• Antibiotic agents and dosing durations are the same in children, but doses are 50 mg/kg divided into three doses, 4 mg/kg divided into two doses, and 30 mg/kg divided into two doses, respectively.
  • Erythromycin may be used in patients who are intolerant of those agents, but may it not be as effective.


  • Anaplasmosis is caused by A. phagocytophilum, which is carried by black-legged ticks (I. scapularis) (shown here), however usually in their nymphal stage.
  • It was first recognized in the mid-1990s and occurs most frequently in the upper midwestern and northeastern states.
  • The number of cases in the United States has steadily increased, from 348 in 2000, when the disease became reportable, to 4,151 in 2016. Its incidence has also increased from 1.4 cases per million persons in 2000, to 6.1 cases per million in 2010.
  • Eight states account for 90% of all reported cases of anaplasmosis: Vermont, Maine, Rhode Island, Minnesota, Massachusetts, Wisconsin, New Hampshire, and New York.
  • Anaplasmosis is occasionally found in other parts of the country, including the southeastern and south-central states.
  • Anaplasmosis carries a low case fatality rate of less than 1%.
  • Most cases occur in the summer months, peaking in June and July, but a second peak occurs in October and November, corresponding with adult black-legged tick activity.
  • Signs and symptoms include fever, shaking, chills, severe headache, malaise, myalgia, gastrointestinal symptoms, cough, and rash (rarely).
  • Treatment consists of oral or IV doxycycline (100 mg bid in adults; 2.2 mg/kg bid in children weighing less than 100 lbs) for a duration of 10 to 14 days.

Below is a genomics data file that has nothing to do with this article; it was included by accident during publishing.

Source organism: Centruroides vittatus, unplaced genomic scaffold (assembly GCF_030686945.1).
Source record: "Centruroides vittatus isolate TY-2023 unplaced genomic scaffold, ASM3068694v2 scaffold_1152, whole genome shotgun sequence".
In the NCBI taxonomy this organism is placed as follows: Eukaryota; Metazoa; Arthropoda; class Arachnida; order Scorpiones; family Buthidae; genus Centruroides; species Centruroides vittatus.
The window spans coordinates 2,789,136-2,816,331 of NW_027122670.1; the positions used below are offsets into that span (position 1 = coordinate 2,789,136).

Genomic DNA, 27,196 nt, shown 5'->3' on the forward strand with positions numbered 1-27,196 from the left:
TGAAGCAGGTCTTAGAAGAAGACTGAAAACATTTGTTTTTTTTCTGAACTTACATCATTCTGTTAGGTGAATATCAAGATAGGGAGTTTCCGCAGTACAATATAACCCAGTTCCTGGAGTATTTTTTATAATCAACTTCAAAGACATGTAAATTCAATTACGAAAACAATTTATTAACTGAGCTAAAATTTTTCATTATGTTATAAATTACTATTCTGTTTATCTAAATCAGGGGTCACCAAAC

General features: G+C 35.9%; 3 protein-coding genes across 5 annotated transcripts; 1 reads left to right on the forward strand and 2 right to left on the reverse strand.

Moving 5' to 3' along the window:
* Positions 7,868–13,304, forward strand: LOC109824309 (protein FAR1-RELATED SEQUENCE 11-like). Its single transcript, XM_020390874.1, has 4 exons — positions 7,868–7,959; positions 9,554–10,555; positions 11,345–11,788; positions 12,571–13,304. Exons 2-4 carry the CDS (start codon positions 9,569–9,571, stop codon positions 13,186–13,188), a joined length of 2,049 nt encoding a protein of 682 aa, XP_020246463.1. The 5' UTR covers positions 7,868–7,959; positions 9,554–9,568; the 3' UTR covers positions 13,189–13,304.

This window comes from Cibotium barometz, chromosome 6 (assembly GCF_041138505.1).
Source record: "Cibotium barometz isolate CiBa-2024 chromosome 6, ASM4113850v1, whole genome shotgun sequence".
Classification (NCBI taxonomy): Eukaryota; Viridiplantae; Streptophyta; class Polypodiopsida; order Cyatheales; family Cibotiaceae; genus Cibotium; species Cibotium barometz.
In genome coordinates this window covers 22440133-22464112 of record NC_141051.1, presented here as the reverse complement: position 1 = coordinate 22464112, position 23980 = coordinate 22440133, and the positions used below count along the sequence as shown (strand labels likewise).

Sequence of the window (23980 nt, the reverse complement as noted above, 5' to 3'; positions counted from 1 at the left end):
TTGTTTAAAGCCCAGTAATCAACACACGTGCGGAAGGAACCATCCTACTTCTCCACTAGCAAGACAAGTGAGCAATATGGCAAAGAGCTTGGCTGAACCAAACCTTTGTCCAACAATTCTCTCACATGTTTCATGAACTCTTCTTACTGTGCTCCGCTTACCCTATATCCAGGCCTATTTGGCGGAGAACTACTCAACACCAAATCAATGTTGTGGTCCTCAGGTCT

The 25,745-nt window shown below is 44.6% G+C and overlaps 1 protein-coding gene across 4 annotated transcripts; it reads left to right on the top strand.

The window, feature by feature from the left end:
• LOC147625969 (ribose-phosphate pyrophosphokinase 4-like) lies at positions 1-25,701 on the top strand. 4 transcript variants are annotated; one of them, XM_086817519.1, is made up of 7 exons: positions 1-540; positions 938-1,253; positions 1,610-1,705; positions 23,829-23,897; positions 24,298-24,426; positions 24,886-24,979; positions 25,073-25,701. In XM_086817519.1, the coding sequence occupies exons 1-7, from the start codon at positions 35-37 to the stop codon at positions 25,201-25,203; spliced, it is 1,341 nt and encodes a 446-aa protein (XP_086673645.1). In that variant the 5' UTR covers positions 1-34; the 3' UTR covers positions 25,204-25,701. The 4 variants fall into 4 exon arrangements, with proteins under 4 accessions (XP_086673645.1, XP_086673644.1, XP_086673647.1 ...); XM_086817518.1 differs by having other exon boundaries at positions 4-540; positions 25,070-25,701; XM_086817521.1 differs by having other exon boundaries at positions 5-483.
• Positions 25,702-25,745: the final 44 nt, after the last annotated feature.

• Doxycycline is recommended as first-line treatment for suspected anaplasmosis in patients of all ages. The use of any other antibiotic increases the risk of death.


  • Ehrlichiosis is an umbrella term used to designate diseases caused by Ehrlichia chaffeensis, E. ewingii, or E. muris eauclairensis, with the former two carried by the Lone Star tick (Amblyomma americanum) (shown here).
  • The Lone Star tick is very aggressive, and the female carries a white dot, or "lone star" on its back. In addition to E. chaffeensis and E. ewingii, it also transmits Francisella tularensis (tularemia), Heartland virus (Heartland virus disease), Bourbon virus (Bourbon virus disease), and Southern tick-associated rash illness (STARI).
  • These ticks can also cause allergic reactions to red meat.
  • Most cases are caused by E. chaffeensis, and have steadily increased since 2000, when only 200 cases were reported, to more than 1,377 cases in 2016.
  • Case fatality rate has declined since 2000, and accounts for approximately 1% of cases.
  • Most cases are of summer onset, peaking in June and July.
  • Ehrlichiosis is most frequently reported in the southeastern and south-central states from the eastern seaboard west to Texas, but in 2016, Missouri, Arkansas, New York, and Virginia accounted for 50% of all reported cases.
  • Signs and symptoms are similar to those of anaplasmosis, with the addition of confusion and conjunctival infection. The CDC notes that while ehrlichiosis and anaplasmosis have a similar clinical presentation, they are transmitted by two different species of ticks and occur in different regions of the country.
  • Like anaplasmosis, treatment consists of oral or IV doxycycline (100 mg bid in adults; 2.2 mg/kg bid in children weighing less than 100 lbs). Patients should be treated for at least 3 days after fever subsides and until clinical improvement is seen. The minimum course of treatment is 5-7 days.